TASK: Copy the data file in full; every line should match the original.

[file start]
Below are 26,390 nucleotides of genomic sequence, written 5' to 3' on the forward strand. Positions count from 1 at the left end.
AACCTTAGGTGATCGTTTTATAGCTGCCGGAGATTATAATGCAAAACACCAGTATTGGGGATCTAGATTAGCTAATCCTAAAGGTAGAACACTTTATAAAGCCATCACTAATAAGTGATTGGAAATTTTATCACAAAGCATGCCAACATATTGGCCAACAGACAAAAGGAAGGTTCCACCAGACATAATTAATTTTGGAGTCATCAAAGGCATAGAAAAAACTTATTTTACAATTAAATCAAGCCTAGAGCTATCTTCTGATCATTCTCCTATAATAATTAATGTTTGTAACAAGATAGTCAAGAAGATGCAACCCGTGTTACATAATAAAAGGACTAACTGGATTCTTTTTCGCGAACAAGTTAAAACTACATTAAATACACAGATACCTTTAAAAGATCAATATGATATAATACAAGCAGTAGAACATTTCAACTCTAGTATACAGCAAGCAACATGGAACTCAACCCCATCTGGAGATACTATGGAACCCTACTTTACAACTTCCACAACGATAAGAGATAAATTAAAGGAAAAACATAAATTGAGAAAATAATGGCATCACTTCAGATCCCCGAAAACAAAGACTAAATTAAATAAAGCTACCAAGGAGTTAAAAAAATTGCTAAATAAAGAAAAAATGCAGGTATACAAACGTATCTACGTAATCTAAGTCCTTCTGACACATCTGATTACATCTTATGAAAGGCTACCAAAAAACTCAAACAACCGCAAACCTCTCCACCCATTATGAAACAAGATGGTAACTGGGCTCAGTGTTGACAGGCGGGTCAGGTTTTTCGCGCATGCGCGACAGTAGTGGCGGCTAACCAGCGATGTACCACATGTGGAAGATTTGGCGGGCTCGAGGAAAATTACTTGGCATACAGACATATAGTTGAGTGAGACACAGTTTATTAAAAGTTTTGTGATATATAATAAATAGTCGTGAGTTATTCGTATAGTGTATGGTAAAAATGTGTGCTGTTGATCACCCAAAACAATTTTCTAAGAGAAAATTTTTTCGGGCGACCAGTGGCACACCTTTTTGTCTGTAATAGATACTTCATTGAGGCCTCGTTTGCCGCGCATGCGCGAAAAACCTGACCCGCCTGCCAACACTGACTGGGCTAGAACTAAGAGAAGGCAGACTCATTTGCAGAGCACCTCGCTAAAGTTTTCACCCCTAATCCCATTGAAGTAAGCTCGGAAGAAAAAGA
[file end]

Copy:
Below are 26,390 nucleotides of genomic sequence, written 5' to 3' on the forward strand. Positions count from 1 at the left end.
AACCTTAGGTGATCGTTTTATAGCTGCCGGAGATTATAATGCAAAACACCAGTATTGGGGATCTAGATTAGCTAATCCTAAAGGTAGAACACTTTATAAAGCCATCACTAATAAGTGATTGGAAATTTTATCACAAAGCATGCCAACATATTGGCCAACAGACAAAAGGAAGGTTCCACCAGACATAATTAATTTTGGAGTCATCAAAGGCATAGAAAAAACTTATTTTACAATTAAATCAAGCCTAGAGCTATCTTCTGATCATTCTCCTATAATAATTAATGTTTGTAACAAGATAGTCAAGAAGATGCAACCCGTGTTACATAATAAAAGGACTAACTGGATTCTTTTTCGCGAACAAGTTAAAACTACATTAAATACACAGATACCTTTAAAAGATCAATATGATATAATACAAGCAGTAGAACATTTCAACTCTAGTATACAGCAAGCAACATGGAACTCAACCCCATCTGGAGATACTATGGAACCCTACTTTACAACTTCCACAACGATAAGAGATAAATTAAAGGAAAAACATAAATTGAGAAAATAATGGCATCACTTCAGATCCCCGAAAACAAAGACTAAATTAAATAAAGCTACCAAGGAGTTAAAAAAATTGCTAAATAAAGAAAAAATGCAGGTATACAAACGTATCTACGTAATCTAAGTCCTTCTGACACATCTGATTACATCTTATGAAAGGCTACCAAAAAACTCAAACAACCGCAAACCTCTCCACCCATTATGAAACAAGATGGTAACTGGGCTCAGTGTTGACAGGCGGGTCAGGTTTTTCGCGCATGCGCGACAGTAGTGGCGGCTAACCAGCGATGTACCACATGTGGAAGATTTGGCGGGCTCGAGGAAAATTACTTGGCATACAGACATATAGTTGAGTGAGACACAGTTTATTAAAAGTTTTGTGATATATAATAAATAGTCGTGAGTTATTCGTATAGTGTATGGTAAAAATGTGTGCTGTTGATCACCCAAAACAATTTTCTAAGAGAAAATTTTTTCGGGCGACCAGTGGCACACCTTTTTGTCTGTAATAGATACTTCATTGAGGCCTCGTTTGCCGCGCATGCGCGAAAAACCTGACCCGCCTGCCAACACTGACTGGGCTAGAACTAAGAGAAGGCAGACTCATTTGCAGAGCACCTCGCTAAAGTTTTCACCCCTAATCCCATTGAAGTAAGCTCGGAAGAAAAAGA